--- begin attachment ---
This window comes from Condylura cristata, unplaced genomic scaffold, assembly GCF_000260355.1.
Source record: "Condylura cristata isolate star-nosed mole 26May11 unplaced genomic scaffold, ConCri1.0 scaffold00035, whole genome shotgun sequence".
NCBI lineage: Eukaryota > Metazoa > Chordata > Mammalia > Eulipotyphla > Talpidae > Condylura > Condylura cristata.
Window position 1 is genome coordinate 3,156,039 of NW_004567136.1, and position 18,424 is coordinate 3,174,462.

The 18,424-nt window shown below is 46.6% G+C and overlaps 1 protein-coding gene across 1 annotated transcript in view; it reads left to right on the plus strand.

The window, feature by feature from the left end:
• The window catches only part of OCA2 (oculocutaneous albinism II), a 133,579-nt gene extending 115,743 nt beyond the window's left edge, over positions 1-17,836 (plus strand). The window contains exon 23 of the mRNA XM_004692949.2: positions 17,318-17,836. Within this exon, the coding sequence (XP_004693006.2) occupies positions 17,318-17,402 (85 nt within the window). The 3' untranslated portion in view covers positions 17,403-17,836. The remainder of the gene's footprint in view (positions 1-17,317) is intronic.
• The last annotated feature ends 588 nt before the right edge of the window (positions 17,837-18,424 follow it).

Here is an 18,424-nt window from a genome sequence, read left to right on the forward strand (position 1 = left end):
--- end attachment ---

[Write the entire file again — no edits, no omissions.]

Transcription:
This window comes from Condylura cristata, unplaced genomic scaffold, assembly GCF_000260355.1.
Source record: "Condylura cristata isolate star-nosed mole 26May11 unplaced genomic scaffold, ConCri1.0 scaffold00035, whole genome shotgun sequence".
NCBI lineage: Eukaryota > Metazoa > Chordata > Mammalia > Eulipotyphla > Talpidae > Condylura > Condylura cristata.
Window position 1 is genome coordinate 3,156,039 of NW_004567136.1, and position 18,424 is coordinate 3,174,462.

The 18,424-nt window shown below is 46.6% G+C and overlaps 1 protein-coding gene across 1 annotated transcript in view; it reads left to right on the plus strand.

The window, feature by feature from the left end:
• The window catches only part of OCA2 (oculocutaneous albinism II), a 133,579-nt gene extending 115,743 nt beyond the window's left edge, over positions 1-17,836 (plus strand). The window contains exon 23 of the mRNA XM_004692949.2: positions 17,318-17,836. Within this exon, the coding sequence (XP_004693006.2) occupies positions 17,318-17,402 (85 nt within the window). The 3' untranslated portion in view covers positions 17,403-17,836. The remainder of the gene's footprint in view (positions 1-17,317) is intronic.
• The last annotated feature ends 588 nt before the right edge of the window (positions 17,837-18,424 follow it).

Here is an 18,424-nt window from a genome sequence, read left to right on the forward strand (position 1 = left end):